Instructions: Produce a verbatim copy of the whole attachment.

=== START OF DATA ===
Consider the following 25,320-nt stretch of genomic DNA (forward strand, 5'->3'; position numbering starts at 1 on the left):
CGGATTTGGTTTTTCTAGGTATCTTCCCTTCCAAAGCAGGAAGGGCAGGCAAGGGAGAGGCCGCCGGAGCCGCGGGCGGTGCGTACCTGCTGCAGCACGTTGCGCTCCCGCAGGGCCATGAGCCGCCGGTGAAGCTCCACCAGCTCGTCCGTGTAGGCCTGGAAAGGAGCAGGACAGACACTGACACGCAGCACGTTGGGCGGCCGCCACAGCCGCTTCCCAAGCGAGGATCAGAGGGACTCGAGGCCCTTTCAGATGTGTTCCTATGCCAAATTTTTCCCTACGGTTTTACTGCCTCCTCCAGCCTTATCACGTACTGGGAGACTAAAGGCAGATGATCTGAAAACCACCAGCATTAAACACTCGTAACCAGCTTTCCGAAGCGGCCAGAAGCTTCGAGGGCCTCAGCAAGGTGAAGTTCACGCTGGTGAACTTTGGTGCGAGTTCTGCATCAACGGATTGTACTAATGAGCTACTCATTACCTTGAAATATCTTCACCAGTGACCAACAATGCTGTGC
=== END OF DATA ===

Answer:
Consider the following 25,320-nt stretch of genomic DNA (forward strand, 5'->3'; position numbering starts at 1 on the left):
CGGATTTGGTTTTTCTAGGTATCTTCCCTTCCAAAGCAGGAAGGGCAGGCAAGGGAGAGGCCGCCGGAGCCGCGGGCGGTGCGTACCTGCTGCAGCACGTTGCGCTCCCGCAGGGCCATGAGCCGCCGGTGAAGCTCCACCAGCTCGTCCGTGTAGGCCTGGAAAGGAGCAGGACAGACACTGACACGCAGCACGTTGGGCGGCCGCCACAGCCGCTTCCCAAGCGAGGATCAGAGGGACTCGAGGCCCTTTCAGATGTGTTCCTATGCCAAATTTTTCCCTACGGTTTTACTGCCTCCTCCAGCCTTATCACGTACTGGGAGACTAAAGGCAGATGATCTGAAAACCACCAGCATTAAACACTCGTAACCAGCTTTCCGAAGCGGCCAGAAGCTTCGAGGGCCTCAGCAAGGTGAAGTTCACGCTGGTGAACTTTGGTGCGAGTTCTGCATCAACGGATTGTACTAATGAGCTACTCATTACCTTGAAATATCTTCACCAGTGACCAACAATGCTGTGC